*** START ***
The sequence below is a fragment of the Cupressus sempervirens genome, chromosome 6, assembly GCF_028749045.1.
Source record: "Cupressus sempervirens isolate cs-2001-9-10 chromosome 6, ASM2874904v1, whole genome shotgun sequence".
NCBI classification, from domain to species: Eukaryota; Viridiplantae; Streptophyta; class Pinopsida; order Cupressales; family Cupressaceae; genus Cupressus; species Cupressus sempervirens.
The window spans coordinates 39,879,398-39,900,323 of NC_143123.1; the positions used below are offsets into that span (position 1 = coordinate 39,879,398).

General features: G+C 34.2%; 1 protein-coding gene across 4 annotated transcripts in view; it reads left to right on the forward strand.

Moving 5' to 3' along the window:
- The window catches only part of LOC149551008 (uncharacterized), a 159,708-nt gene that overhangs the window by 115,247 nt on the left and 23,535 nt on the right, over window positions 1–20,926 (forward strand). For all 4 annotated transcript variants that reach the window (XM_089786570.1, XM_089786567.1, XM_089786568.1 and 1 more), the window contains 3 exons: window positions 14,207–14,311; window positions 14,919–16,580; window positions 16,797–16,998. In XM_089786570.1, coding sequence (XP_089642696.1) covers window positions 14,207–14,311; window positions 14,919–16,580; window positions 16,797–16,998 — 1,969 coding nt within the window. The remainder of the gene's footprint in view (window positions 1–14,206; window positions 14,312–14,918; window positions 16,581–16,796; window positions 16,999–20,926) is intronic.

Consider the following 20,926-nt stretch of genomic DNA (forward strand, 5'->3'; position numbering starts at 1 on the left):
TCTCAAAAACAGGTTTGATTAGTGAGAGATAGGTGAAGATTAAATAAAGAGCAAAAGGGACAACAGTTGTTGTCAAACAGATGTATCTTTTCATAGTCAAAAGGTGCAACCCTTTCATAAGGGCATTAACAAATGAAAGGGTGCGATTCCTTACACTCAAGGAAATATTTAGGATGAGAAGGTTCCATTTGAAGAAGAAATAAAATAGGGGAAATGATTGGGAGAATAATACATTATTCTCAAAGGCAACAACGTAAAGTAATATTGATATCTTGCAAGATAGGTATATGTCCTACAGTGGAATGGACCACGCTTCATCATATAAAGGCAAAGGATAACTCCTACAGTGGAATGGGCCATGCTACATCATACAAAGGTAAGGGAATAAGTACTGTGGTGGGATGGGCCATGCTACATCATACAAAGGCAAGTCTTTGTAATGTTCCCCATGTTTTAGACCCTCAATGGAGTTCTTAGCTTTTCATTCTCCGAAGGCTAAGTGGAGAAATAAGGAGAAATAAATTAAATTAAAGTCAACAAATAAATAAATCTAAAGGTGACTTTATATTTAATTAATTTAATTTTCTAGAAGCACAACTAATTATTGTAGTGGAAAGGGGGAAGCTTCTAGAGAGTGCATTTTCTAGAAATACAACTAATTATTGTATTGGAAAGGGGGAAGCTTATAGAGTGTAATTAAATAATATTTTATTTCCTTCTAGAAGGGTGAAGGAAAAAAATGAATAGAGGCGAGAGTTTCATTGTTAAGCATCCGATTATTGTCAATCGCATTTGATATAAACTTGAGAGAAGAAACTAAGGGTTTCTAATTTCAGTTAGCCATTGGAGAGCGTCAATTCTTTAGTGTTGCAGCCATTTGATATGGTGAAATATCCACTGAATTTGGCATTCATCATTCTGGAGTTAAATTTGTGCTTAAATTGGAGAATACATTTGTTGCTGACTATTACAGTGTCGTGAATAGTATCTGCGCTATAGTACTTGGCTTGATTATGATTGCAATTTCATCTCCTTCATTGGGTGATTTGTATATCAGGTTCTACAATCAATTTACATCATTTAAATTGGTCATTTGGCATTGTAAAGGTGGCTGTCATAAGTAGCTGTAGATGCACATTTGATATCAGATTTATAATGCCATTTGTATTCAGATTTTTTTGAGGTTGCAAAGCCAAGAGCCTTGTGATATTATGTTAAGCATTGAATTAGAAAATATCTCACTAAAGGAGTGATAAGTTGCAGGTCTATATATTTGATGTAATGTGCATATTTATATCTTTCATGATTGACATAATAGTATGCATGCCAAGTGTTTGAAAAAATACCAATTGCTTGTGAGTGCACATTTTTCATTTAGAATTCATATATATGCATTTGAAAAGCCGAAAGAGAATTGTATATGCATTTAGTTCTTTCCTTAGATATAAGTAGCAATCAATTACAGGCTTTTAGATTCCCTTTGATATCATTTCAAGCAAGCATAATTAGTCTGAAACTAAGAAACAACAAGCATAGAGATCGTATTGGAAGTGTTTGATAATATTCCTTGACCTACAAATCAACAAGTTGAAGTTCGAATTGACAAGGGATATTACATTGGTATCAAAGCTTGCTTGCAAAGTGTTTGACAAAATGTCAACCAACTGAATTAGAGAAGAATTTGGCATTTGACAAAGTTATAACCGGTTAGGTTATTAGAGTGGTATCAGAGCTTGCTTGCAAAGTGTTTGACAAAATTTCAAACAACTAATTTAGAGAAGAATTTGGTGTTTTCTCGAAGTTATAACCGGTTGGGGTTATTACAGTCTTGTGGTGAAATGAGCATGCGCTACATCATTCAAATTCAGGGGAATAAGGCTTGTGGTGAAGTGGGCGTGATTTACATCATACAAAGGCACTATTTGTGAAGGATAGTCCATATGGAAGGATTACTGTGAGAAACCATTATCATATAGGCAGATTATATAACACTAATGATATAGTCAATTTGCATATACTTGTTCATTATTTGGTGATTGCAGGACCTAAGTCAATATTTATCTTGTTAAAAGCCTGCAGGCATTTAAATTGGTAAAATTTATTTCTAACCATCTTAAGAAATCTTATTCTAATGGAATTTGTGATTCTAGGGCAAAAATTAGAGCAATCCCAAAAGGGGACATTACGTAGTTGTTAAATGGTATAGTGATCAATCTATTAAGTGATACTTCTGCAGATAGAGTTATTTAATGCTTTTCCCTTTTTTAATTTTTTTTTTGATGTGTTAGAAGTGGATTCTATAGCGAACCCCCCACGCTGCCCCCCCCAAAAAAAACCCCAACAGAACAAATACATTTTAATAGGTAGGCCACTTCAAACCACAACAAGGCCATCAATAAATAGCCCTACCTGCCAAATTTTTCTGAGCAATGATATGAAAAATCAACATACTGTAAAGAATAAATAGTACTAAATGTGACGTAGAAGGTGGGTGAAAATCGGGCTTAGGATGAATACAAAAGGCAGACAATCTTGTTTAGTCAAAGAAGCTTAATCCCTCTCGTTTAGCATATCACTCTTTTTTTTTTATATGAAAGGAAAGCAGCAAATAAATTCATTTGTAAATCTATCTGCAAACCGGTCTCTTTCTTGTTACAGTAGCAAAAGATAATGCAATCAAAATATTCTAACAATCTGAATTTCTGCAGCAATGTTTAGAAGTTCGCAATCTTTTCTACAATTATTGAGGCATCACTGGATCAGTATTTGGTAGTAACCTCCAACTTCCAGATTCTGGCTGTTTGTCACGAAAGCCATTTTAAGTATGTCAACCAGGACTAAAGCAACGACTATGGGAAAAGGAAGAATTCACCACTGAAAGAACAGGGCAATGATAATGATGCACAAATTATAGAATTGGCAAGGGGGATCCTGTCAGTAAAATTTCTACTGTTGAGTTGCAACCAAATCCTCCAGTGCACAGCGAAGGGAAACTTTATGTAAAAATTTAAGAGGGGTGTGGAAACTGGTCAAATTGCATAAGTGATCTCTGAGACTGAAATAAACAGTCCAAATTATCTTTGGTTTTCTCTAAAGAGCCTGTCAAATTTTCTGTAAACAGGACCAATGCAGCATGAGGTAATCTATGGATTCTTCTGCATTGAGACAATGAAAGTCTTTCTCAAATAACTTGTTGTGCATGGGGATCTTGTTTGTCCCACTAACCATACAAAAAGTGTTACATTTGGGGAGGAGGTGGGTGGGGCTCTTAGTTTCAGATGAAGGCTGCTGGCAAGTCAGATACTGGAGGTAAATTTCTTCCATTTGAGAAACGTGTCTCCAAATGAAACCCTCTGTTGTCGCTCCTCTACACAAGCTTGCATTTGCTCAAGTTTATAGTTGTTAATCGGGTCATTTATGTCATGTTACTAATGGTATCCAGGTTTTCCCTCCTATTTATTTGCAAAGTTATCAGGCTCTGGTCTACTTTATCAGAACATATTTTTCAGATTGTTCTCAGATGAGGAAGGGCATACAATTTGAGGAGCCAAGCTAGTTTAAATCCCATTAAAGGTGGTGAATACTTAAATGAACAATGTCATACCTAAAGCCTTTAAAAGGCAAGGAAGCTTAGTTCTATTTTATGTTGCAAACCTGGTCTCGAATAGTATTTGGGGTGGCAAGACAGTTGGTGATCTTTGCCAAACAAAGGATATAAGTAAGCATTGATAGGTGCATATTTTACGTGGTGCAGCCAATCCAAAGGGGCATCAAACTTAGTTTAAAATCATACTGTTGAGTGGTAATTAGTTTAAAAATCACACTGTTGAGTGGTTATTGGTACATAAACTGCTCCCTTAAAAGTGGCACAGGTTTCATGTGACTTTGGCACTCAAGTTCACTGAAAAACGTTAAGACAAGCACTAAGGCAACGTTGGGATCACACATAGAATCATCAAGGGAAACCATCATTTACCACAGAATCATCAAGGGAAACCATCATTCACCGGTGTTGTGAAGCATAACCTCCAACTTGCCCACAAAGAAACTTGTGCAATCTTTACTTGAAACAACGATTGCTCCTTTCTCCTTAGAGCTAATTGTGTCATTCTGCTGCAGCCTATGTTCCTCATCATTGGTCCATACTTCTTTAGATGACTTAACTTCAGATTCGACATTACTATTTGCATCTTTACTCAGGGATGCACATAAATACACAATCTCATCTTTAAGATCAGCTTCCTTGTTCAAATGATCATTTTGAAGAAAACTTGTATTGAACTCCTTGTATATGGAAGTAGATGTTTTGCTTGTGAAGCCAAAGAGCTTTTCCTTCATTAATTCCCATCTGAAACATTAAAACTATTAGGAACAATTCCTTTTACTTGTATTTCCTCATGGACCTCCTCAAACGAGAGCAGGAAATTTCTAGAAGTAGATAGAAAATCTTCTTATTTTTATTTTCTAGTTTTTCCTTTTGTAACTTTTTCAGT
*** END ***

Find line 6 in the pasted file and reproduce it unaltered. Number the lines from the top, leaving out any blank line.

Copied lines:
Moving 5' to 3' along the window: